Rice said she was "quite certain the (U.N.) Security Council will find an appropriate vehicle for expressing again ... the desire of the international community ... that Iran return to negotiations."
Earlier this week, China and Russia objected to a tough U.N. Security Council statement backed by the United States, Britain and France calling for a report in two weeks on Iran's compliance with demands that it suspend uranium enrichment.
The five veto-wielding council members are united against Iran developing nuclear weapons, but they disagree on how to get Tehran to comply with demands by the U.N. nuclear watchdog to stop all enrichment and reprocessing and answer questions about its controversial nuclear program.
Uranium enrichment can be used either in the generation of electricity or to make nuclear weapons. Iran insists its program is to produce nuclear energy but the International Atomic Energy Agency has raised concerns that Tehran might be seeking nuclear arms.
At the same wide-ranging joint press conference with Downer, Rice also said she expects Iraq to have a secure and stable government within a couple of years, and called on China to be transparent about its military buildup.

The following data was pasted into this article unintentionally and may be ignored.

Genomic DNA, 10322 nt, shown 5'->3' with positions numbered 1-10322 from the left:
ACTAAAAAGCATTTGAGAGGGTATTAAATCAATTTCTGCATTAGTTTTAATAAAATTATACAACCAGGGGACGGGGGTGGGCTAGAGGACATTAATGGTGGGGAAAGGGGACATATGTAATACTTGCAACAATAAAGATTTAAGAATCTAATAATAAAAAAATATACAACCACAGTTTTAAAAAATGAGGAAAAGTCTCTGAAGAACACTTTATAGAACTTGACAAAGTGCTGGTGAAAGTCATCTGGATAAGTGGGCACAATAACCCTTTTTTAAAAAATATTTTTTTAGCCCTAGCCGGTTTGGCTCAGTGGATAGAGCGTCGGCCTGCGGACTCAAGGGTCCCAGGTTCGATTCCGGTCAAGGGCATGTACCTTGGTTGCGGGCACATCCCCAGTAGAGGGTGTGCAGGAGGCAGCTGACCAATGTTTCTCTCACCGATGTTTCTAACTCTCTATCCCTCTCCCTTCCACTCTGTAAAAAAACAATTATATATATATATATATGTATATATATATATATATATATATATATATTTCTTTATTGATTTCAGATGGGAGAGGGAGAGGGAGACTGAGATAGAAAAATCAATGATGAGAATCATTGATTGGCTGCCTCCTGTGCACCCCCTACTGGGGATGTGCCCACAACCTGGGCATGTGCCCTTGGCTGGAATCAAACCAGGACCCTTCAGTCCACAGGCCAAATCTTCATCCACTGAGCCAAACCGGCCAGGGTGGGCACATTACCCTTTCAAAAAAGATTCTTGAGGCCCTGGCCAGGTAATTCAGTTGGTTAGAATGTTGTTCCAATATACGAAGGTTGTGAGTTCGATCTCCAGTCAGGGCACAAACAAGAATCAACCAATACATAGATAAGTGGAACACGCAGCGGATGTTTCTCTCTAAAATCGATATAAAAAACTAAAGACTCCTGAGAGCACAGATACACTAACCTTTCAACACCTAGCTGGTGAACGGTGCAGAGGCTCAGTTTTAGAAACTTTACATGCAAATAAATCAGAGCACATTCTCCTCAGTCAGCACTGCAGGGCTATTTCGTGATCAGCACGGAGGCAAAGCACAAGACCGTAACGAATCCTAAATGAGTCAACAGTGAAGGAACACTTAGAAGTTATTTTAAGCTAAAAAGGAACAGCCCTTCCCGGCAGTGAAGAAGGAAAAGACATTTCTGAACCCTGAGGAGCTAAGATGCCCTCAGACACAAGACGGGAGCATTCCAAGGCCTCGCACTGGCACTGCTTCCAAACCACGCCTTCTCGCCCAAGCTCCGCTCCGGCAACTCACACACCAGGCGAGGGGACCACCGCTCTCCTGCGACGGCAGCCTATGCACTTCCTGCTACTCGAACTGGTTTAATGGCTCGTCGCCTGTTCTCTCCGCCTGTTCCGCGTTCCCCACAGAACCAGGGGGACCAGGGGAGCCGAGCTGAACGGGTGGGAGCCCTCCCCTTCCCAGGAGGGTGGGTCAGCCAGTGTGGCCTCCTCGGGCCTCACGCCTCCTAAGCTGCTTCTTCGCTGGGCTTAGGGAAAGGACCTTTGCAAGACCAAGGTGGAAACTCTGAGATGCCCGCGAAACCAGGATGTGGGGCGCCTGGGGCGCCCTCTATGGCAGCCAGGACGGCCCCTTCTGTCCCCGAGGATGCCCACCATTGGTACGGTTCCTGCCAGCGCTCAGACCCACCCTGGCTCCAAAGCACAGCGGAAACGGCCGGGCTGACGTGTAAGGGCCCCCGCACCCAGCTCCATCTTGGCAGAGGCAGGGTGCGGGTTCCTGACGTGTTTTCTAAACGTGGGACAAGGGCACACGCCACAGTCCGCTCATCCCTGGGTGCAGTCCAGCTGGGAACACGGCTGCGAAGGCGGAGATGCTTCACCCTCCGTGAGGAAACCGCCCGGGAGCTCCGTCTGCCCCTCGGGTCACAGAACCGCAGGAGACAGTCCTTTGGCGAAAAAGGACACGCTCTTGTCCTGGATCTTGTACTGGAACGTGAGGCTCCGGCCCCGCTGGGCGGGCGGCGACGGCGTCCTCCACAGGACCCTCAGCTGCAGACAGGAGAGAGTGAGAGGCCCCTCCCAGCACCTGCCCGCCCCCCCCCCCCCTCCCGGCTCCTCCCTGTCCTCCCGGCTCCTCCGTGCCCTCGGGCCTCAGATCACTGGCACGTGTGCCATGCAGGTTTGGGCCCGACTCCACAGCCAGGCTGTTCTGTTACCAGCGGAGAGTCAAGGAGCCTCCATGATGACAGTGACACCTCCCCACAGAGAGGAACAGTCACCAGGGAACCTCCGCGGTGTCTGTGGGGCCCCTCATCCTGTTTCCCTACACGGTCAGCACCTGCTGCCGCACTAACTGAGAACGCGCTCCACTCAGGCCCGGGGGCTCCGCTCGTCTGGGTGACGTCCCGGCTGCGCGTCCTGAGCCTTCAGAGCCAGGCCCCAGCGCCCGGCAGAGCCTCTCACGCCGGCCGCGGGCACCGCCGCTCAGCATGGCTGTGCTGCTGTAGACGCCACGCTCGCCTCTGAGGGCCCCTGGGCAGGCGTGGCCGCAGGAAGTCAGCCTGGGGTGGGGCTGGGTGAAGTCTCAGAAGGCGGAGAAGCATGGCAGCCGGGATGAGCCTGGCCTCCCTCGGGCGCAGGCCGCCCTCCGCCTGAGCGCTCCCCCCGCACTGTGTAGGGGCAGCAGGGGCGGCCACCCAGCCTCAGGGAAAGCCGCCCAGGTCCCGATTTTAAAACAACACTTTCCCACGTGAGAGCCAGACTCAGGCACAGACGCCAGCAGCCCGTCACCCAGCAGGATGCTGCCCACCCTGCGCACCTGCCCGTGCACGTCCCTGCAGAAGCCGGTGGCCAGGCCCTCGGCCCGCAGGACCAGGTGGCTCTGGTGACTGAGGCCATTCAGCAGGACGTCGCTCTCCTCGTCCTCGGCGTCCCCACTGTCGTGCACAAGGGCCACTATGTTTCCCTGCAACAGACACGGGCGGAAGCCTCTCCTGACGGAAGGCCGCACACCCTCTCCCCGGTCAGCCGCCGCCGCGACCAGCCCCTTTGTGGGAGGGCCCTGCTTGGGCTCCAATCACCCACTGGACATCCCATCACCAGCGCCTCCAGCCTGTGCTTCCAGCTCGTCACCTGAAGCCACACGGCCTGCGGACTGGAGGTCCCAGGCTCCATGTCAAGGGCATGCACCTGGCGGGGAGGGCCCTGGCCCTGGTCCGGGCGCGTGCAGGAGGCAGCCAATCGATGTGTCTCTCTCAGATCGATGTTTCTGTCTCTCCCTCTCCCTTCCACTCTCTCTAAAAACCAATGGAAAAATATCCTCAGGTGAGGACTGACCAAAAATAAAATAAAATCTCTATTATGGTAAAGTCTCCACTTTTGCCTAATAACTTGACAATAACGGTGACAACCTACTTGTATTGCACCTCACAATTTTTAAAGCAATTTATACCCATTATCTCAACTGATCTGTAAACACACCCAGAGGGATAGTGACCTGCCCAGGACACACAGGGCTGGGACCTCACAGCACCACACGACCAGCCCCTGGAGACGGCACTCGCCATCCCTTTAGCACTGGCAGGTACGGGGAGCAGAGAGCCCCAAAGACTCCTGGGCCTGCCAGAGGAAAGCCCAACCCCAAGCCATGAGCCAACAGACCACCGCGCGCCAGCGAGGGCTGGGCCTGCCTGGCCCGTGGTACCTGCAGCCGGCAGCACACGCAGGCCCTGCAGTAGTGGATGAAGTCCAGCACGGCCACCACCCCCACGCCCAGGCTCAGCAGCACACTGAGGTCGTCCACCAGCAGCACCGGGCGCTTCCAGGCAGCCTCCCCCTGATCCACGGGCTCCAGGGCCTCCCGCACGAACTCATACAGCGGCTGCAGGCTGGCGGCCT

"I think there is a very good chance that the Iraqi people, with the support of their coalition partners, will have built the foundation for a stable and secure Iraq over the next couple of years," she said, just days away from the third anniversary of the U.S.-led invasion of Iraq.


If Iran insists its nuclear program is purely peaceful, why are there concerns?Well, there shouldn't be any - if Iran can be believed.Iran insists all it wants to do is provide a stable supply of electricity to a country of 70 million. Iran's goal is to generate 7,000 megawatts of electricity through nuclear power plants by 2020.Sounds good, so far. But it's the second part of Iran's goal that has some worried. Tehran also wants to be self-sufficient in making fuel for its reactors. The process that makes nuclear power fuel, though, is also used to make material that can be used in nuclear weapons.Still, under the Treaty on the Non-Proliferation of Nuclear Weapons, a country has the right to make its own nuclear fuel - as long as the process is closely monitored. Most countries that generate nuclear power import the fuel they need.The International Atomic Energy Agency - the UN body responsible for monitoring the treaty - hasn't been convinced that Iran has been completely forthcoming about its nuclear intentions.Some western countries also argue that Iran does not need to generate power from nuclear plants because it is rich in oil and natural gas deposits.